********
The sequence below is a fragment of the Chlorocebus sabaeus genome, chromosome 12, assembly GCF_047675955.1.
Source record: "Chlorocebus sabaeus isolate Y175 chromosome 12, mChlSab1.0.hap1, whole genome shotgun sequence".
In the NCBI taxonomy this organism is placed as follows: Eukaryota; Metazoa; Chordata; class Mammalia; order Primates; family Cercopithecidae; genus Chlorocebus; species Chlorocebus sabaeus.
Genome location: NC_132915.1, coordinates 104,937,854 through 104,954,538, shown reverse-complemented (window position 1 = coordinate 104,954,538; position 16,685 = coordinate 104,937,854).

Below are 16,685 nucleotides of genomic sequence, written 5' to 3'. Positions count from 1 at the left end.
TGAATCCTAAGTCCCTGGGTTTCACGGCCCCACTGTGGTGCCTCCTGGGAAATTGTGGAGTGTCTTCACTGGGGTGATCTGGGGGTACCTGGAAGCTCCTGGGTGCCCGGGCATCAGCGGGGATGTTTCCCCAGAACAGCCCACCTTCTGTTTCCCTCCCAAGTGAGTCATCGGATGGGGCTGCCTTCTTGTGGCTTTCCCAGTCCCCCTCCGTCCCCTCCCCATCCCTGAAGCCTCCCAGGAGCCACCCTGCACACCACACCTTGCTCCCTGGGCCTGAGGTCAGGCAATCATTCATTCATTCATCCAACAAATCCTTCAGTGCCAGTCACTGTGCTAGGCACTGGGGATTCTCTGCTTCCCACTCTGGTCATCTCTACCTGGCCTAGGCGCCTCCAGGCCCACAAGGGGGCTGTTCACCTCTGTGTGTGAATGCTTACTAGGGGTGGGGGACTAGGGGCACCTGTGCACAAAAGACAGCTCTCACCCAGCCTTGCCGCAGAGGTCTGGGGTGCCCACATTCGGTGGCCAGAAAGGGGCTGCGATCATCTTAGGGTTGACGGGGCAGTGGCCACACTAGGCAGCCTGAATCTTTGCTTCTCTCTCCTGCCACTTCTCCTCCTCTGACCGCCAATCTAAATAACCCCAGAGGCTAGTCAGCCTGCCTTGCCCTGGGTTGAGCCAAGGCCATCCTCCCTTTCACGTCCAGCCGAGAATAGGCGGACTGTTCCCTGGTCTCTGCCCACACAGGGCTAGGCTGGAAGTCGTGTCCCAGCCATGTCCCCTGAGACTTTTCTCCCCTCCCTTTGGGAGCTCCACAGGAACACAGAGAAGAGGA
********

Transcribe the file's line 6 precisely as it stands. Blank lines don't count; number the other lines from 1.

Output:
TGAATCCTAAGTCCCTGGGTTTCACGGCCCCACTGTGGTGCCTCCTGGGAAATTGTGGAGTGTCTTCACTGGGGTGATCTGGGGGTACCTGGAAGCTCCTGGGTGCCCGGGCATCAGCGGGGATGTTTCCCCAGAACAGCCCACCTTCTGTTTCCCTCCCAAGTGAGTCATCGGATGGGGCTGCCTTCTTGTGGCTTTCCCAGTCCCCCTCCGTCCCCTCCCCATCCCTGAAGCCTCCCAGGAGCCACCCTGCACACCACACCTTGCTCCCTGGGCCTGAGGTCAGGCAATCATTCATTCATTCATCCAACAAATCCTTCAGTGCCAGTCACTGTGCTAGGCACTGGGGATTCTCTGCTTCCCACTCTGGTCATCTCTACCTGGCCTAGGCGCCTCCAGGCCCACAAGGGGGCTGTTCACCTCTGTGTGTGAATGCTTACTAGGGGTGGGGGACTAGGGGCACCTGTGCACAAAAGACAGCTCTCACCCAGCCTTGCCGCAGAGGTCTGGGGTGCCCACATTCGGTGGCCAGAAAGGGGCTGCGATCATCTTAGGGTTGACGGGGCAGTGGCCACACTAGGCAGCCTGAATCTTTGCTTCTCTCTCCTGCCACTTCTCCTCCTCTGACCGCCAATCTAAATAACCCCAGAGGCTAGTCAGCCTGCCTTGCCCTGGGTTGAGCCAAGGCCATCCTCCCTTTCACGTCCAGCCGAGAATAGGCGGACTGTTCCCTGGTCTCTGCCCACACAGGGCTAGGCTGGAAGTCGTGTCCCAGCCATGTCCCCTGAGACTTTTCTCCCCTCCCTTTGGGAGCTCCACAGGAACACAGAGAAGAGGA